Research student mobility generates widespread benefitsResearch 25 Sep 2015 3 minute read
There are benefits for all stakeholders when postgraduate research students are mobile during their studies, new research reveals.
The international movement of postgraduate research students during their studies is viewed as increasingly important, but is often overlooked while more attention is paid to the mobility of coursework students.
A new research report, Postgraduate Research Student Mobility, published by the Australian Council for Educational Research (ACER), presents findings from a study funded by the Australian Department of Education and Training which looked at the international mobility of postgraduate research students enrolled at Australian universities.
The report’s author, Dr Sarah Richardson, Principal Research Fellow in ACER’s Tertiary Education Research Program, says the research indicates that the value of mobility to research students, their supervisors, their institutions and to Australia more broadly is immense.
‘When postgraduate research students go overseas for part of their studies they gain access to invaluable resources, contacts with global experts and unique insights that significantly enhance both the quality of their research and their employment prospects,’ Dr Richardson says.
The ACER study incorporated focus groups with postgraduate research students at seven Australian universities, plus one focus group with university staff who are involved in supporting research students.
Dr Richardson notes that some students in the study were part of cotutelle arrangements in which their research studies were jointly supervised by an Australian and a foreign university. ‘For these students, arrangements and costs were taken care of. However students outside of such programs often have to fund and organise their overseas experience themselves.’
The report found that mobile research students valued meeting other scholars and exchanging ideas, learning how research is conducted in different environments, accessing different equipment and resources, engaging in face-to-face interactions with research participants and experiencing different realities and perspectives.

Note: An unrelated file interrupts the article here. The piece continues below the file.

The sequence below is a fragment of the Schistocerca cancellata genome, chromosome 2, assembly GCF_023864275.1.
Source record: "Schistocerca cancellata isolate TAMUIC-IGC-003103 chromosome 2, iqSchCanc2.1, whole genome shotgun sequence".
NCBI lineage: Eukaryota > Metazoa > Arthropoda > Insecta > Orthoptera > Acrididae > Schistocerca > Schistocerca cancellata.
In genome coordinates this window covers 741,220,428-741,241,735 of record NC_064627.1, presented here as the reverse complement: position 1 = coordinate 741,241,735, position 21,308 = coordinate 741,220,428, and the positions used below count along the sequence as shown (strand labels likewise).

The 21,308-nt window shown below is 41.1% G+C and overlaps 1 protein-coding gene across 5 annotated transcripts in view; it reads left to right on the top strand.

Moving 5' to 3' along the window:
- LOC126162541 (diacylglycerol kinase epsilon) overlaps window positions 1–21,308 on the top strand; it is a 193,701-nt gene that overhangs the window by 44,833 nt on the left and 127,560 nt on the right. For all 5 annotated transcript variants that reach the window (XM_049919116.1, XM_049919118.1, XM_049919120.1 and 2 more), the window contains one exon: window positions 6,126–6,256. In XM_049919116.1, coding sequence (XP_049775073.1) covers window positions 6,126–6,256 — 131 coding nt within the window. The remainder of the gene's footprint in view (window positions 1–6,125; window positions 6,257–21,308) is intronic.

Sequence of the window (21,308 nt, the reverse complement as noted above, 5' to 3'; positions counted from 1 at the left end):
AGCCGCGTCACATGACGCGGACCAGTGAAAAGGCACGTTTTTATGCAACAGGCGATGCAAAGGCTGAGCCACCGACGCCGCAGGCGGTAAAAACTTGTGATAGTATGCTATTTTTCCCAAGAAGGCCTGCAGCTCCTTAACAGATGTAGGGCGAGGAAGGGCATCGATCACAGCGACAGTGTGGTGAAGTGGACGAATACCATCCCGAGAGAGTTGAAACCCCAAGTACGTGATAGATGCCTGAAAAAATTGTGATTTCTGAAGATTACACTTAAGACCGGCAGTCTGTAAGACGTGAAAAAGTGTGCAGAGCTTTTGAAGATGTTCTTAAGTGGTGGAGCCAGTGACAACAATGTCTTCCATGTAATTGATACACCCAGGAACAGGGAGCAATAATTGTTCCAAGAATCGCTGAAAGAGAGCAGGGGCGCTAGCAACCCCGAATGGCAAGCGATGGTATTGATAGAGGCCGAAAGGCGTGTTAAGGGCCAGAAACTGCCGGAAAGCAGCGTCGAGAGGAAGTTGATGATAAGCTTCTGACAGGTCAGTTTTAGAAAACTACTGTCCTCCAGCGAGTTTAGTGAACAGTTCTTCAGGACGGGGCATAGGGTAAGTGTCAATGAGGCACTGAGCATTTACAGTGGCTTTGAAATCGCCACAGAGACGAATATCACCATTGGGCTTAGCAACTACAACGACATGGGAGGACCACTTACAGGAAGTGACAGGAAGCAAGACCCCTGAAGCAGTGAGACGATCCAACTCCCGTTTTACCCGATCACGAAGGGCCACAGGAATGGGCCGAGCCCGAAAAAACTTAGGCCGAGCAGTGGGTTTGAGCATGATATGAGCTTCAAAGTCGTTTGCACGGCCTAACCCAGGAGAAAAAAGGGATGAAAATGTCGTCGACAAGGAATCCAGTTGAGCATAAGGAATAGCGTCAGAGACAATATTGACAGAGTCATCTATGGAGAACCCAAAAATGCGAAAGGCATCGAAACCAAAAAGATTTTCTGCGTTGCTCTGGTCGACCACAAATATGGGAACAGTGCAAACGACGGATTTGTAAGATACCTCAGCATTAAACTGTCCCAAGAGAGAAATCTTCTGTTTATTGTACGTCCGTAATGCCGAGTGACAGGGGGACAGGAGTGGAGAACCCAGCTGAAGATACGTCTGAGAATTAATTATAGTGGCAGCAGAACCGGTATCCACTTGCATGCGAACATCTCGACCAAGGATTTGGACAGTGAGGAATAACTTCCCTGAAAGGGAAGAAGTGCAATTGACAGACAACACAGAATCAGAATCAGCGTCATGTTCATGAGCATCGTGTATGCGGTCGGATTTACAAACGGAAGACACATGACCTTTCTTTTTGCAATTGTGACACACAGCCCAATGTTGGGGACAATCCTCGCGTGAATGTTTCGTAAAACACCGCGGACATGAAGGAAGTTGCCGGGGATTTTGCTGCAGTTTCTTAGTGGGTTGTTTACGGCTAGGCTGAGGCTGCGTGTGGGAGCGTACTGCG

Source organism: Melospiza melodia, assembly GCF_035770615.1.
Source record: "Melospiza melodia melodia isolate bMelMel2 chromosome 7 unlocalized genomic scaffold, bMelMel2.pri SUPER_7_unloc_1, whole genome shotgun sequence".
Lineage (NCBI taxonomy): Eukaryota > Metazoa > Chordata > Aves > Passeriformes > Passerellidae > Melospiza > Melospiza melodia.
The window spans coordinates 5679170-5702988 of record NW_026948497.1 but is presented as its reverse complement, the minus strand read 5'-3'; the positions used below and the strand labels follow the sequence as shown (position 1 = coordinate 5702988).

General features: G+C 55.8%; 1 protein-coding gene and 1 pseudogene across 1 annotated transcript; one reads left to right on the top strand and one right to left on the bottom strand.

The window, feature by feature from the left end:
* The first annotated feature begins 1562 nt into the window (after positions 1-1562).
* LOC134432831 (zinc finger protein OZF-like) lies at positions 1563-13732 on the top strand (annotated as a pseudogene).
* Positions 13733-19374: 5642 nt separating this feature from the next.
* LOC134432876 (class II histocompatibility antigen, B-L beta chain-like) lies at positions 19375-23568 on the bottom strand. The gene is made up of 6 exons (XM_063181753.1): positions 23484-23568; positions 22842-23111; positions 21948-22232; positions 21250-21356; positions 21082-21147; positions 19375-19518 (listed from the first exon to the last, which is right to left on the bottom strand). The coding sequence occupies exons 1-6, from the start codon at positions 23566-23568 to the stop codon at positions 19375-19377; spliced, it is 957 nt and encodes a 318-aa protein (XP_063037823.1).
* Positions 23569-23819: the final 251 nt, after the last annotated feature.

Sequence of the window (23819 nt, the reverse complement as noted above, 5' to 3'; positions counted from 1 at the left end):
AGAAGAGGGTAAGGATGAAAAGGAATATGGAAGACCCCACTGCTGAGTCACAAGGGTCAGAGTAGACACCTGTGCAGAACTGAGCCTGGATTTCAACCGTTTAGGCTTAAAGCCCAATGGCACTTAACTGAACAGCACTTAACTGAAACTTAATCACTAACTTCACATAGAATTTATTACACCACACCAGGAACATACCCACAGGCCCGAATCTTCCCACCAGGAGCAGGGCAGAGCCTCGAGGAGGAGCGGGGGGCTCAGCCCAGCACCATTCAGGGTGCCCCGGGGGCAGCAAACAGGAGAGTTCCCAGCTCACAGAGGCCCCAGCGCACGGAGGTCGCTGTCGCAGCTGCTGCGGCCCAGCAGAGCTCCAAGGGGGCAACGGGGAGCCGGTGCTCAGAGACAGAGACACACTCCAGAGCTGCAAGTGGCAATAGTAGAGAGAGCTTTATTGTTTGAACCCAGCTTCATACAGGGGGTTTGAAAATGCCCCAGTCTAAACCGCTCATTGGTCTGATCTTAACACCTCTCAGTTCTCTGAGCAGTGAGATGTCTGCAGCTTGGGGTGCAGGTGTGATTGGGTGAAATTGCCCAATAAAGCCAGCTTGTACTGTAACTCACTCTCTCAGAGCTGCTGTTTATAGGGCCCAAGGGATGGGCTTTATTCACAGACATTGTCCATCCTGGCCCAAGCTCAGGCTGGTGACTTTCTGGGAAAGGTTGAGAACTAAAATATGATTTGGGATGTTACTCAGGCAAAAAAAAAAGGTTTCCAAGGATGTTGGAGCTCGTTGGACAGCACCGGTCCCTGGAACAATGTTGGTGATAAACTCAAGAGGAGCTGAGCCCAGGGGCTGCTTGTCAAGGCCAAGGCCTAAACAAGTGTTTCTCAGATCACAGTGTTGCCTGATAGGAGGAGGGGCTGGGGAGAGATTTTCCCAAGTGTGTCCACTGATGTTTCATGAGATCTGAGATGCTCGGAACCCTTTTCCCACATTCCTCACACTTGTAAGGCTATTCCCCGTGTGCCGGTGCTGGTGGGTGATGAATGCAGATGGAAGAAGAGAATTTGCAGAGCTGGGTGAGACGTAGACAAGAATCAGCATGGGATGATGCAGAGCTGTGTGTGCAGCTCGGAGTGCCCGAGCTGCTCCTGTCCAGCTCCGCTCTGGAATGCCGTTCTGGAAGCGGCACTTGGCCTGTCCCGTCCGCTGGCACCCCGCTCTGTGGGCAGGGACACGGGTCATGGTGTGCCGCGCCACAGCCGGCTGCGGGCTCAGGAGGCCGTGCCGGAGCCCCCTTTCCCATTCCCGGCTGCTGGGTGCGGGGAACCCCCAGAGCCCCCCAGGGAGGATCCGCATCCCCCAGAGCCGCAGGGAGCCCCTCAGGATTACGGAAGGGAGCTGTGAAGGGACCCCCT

Dr Richardson says research students benefit from their international mobility, but also face challenges. ‘Their advice to other research students considering going overseas is to plan well ahead, persevere in overcoming obstacles and to be prepared for unexpected challenges and culture shock,’ Dr Richardson says.
Students were also asked about the advantages for their universities and the Australian Government in encouraging greater mobility among research students.
‘Students felt that supervisors gained access to opportunities for collaboration with colleagues in other countries and their universities gained the chance to build relationships with foreign institutions and to open up new markets to recruit students from overseas.’
Additionally, Dr Richardson notes, ‘Australia also gains kudos internationally as foreign researchers are impressed with the calibre of Australian research students. Overall, this means that Australian researchers gain expanded opportunities to engage in the international research arena.’
Read the full report:
The Postgraduate Student Mobility report, written by Dr Sarah Richardson, is available at the ACER Research Repository.